Some communities, though, have their own brand of togetherness. Although considered uncommon in the United States, Muslim couples may opt for gender-separate wedding celebrations, men and women sit separately during the ceremony and celebrate in different rooms during the reception, because of the strict observance of the hijab, which means veil in Arabic. Rules of hijab both apply to men and women even though it is commonly referred to as a head scarf for women. For men, everything between the navel to the knee should be covered; for women, only her face and hands and sometimes feet is allowed to be exposed.
“The idea of gender segregation in conservative Islamic circles is actually just one expression of a much broader puritanical ideal of social partitioning between genders in Islam,” said Sheikh Dr Mohammad Omar Hussaini, a pathologist whose spiritual writings can be found on the website Pureway. He explained that the hijab “is not simply a piece of cloth but rather an attitude that desexualises, and in the process humanises, our experience as men and women, who are like two aspects of one soul.”
In the Islamic faith, a woman’s hair is seen as her awrah, or part of the body that requires covering outside the home and in front of restricted adult males. “Most women who wear the hijab do so not only because it is a religious duty but also to show modesty,” said Sheikh Amin Kholwadia, the founder of Darul-Qasim, an Islamic seminary based in the Glendale Heights suburb of Chicago. “Some women may wear the hijab as part of an identity culture.”
Men and women, who are guests, do not sit together at the wedding ceremony, he said, because “it is seen as a ‘time out’ from the usual mixing of the sexes and allows men and women to socialise without observing the rules of gender relationships. Both sets of genders feel a sense of freedom in doing this.”
Runna Othman, 26, a talent acquisition specialist who has been observing hijab for nearly two decades, had a gender-separate wedding when she married Mussttafa Shelo, also 26, a financial analyst in Chicago, on Dec 17, 2017 at Drury Lane Theatre in Oak Brook, Illinois. “Although you can act modestly at a traditional wedding, undoubtedly, I wanted a space where women can just celebrate without any barriers,” she said. “At celebrations, especially big Arab weddings with hundreds, sometimes even upward of 1,000 guests, it is hard to maintain a modest composure.”
Othman and the women who celebrated with her were able to let their hair down and forgo their hijabs and dress in ornate gowns that were less modest. “I did not want to wear a hijab on my wedding,” she said. “I wanted to wear a sleeveless gown and to do my hair and makeup. This would not have been possible if I were to have to keep my hijab on during a traditional wedding that wasn’t separated.”
Othman added, “While Muslim fashion has come a long way to include beautiful modest gowns, sometimes a girl just wants to dress immodestly, if we’re being frank.”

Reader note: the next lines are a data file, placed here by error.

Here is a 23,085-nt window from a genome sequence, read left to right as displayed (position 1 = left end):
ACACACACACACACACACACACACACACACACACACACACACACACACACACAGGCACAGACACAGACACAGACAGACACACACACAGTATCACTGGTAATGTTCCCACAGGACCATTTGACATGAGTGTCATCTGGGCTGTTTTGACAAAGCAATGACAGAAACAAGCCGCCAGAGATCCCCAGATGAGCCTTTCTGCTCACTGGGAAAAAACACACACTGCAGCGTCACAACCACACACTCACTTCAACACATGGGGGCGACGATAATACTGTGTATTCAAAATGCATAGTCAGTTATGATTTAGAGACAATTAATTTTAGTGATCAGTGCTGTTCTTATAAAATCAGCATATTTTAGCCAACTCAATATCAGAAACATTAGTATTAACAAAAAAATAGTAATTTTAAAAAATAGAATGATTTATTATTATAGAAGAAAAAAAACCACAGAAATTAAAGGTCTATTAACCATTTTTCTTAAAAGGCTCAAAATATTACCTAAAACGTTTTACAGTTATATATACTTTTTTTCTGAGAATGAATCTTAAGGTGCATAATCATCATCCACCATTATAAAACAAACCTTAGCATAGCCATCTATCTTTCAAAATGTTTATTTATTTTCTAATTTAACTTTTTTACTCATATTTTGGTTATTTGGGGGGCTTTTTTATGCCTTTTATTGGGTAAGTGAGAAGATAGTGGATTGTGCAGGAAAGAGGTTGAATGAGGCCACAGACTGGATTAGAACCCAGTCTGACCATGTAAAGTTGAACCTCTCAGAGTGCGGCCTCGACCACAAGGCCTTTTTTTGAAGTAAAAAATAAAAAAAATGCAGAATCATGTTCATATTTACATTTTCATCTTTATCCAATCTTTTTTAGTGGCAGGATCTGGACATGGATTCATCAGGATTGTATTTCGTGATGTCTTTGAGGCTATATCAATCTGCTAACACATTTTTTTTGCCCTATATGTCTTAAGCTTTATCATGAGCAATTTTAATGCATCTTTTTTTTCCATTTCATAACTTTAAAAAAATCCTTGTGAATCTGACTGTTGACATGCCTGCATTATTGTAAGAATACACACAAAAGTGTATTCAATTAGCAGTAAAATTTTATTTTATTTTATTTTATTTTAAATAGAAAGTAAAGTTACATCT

During her celebration, she said, the women guest were also able to “dance, we sing, we join hand in hand to do debke, which many Muslim women would be uncomfortable to do in front of nonrelative men.”
Couples can also celebrate together in a segregated wedding, along with certain male relatives of the bride, including her father, brothers, grandfathers, and maternal and paternal uncles.
Saleha Amreen, 22, a software engineer, opted for a separate wedding when she married Bilal Ghani, 23, a sales engineer, on July 19, 2016 at the Waterford Banquets in Bridgeview, Illinois.
“There’s a way to have fun without losing your values,” she said. “You can feel like a princess by getting decked out and not worry about any males looking at you.”
Ghani shared that on the men’s side, separated weddings are lively celebration where the men engage in traditional dances that wouldn’t have the same lustre if women were present. “It always makes you feel like you’re starting your marriage the right way,” he said, as the separate events comes from a place of receiving blessings by complying with Islamic principles.
Danya Alzein, 22, a dental student, managed to have a wedding that was both gender separate and socially distant during the coronavirus pandemic. Her marriage officiation, known as nikah, which is a commitment between the couple to follow Islamic law during their marriage, was initially going to take place in April at a Chicago mosque, but the mosque was shut down because of the virus.
Keeping the date and having an outdoor celebration was not an option given Chicago’s cold weather. Alzein decided instead to have her marriage ceremony in June as Illinois started reopening. The event was held outdoors at her house with a little more than 100 guests, with the men in the front yard and the women in the backyard. Food lines were socially distant and everyone sanitized before and after eating. Masks were also distributed and guests had access to hand sanitizers to prevent the spread of the coronavirus.
It was a very different type of wedding than Alzein ever could have imagined. But she is grateful that she didn’t even need to get a special hijab made to match her dress since it was only her father, along with her brothers and her new husband and father-in-law who saw her.
“There wasn’t anything I could do when it got changed from April to June,” said Alzein of her postponed wedding. “It was out of our hands. I knew there was a reason, perhaps some hidden wisdom for the pandemic and that just kept us patient we just took it one day at a time.”
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